Two prominent operators of controversial for-profit and generally ineffective charters have been major campaign contributors to Republicans in the state, including Kasich himself.
The grade-scrubbing scandal led to to the resignation of the state’s school choice director, Dave Hansen, who incidentally is also the husband of Kasich’s presidential campaign manager. (Hansen worked for the Ohio Department of Education, which is led by the state superintendent, who is appointed and overseen by the state Board of Education; Kasich, as governor, names eight of the 19 board members.) There’s no evidence Kasich knew about Hansen’s efforts to change the grades.
By late last year, though, Kasich had signed a charter reform law — passed by a broad, bipartisan coalition and hailed by both charter quality advocates and teachers unions — intended to increase transparency and accountability in the sector. The early implementation of the new law has already run into some challenges, most notably efforts from for-profit charter operators to change the way they’re graded, which experts say will reduce the scores’ accuracy.
Verdict’s out: Kasich’s move to rescue schools in Cleveland and Youngstown
In a Republican debate earlier this month, Kasich said, “[Detroit] is not much different than what happened in Cleveland, Ohio, where the African-American Democrat mayor, the union, and business leaders came to see me and said, ‘Would you help us to pass legislation to really create a CEO environment so that we can take control of the schools?’ … It worked beautifully. Cleveland's coming back. The Cleveland schools are coming back because of a major overhaul.”
Kasich was referring to legislation that he signed in 2012, which was supported by the Democratic mayor, many local legislators, and the Cleveland Teachers Union. But after the debate, the president of the union called Kasich’s claim that the union came to him asking for help an “outright lie.”
The law expanded the power of Cleveland's mayor to fund charter schools, reduce reliance on seniority in cases of teacher layoffs, introduce performance-based pay for teachers, and allow for longer school days.
It’s difficult to tell how the plan has worked. The city has long had some of the lowest-scoring schools on state and national tests, though they have also made some gains in recent years. (We can’t say whether any of those improvements, though, are due to Kasich’s recent reforms.)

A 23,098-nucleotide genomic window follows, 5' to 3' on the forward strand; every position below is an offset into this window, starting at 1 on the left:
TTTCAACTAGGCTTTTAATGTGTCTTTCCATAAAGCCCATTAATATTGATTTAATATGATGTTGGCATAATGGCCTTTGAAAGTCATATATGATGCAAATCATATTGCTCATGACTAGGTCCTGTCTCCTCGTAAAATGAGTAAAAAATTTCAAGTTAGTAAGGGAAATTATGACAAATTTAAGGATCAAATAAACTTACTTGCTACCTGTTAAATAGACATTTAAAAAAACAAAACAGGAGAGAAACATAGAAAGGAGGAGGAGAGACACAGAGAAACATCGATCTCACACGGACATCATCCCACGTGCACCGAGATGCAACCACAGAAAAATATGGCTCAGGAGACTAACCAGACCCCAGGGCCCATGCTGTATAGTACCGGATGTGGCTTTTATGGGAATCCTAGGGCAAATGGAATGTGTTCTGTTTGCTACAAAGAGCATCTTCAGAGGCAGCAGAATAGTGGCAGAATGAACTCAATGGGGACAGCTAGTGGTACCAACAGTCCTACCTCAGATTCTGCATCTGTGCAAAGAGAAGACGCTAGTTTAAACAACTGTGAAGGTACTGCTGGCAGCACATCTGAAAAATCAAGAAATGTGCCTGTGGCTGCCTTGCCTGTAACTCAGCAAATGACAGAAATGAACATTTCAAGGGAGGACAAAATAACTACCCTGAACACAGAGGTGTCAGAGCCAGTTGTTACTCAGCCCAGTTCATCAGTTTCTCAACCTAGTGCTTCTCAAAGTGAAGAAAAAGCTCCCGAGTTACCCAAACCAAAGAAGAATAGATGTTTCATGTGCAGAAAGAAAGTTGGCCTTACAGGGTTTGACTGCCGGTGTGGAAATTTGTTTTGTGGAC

Unlike much of the rest of the state, Cleveland’s charter schools slightly outperform district schools. There is also evidence that reforming seniority-based layoffs will improve student achievement, and positive (but more mixed) research suggesting that performance pay will do the same.
Kasich has also backed significant changes in Youngstown, though these have been more controversial and less collaborative. Targeting the largely low-income district, he signed a hastily passed bill last year that gave the state the opportunity to take over districts deemed “failing” and significantly expand charter schools in such cities. Kasich reportedly said in private discussions that he wants to turn the entire Youngstown school system over to charters. The school district sued to block the takeover, but a judge rejected the suit.
State takeovers have a mixed track record for improving student achievement. It does not appear that Youngstown charters outperform the city’s district schools.
Unlike the Cleveland plan, local legislators have been some of the primary opponents of the Youngstown takeover. State Sen. Joe Schiavoni said the effort could “end public education.”
At The 74’s Education Summit last year, Kasich contrasted Cleveland and Youngstown schools, saying the former was making progress while the latter city was not. “The Youngstown schools have basically been in a failure mode for nine years. And I have been warning people in Youngstown that this not tolerable,” he said.

Kasich on Youngstown schools:

Get stories like these delivered straight to your inbox. Sign up for The 74 Newsletter

Republish This Article

We want our stories to be shared as widely as possible — for free.

Please view The 74's republishing terms.

On The 74 Today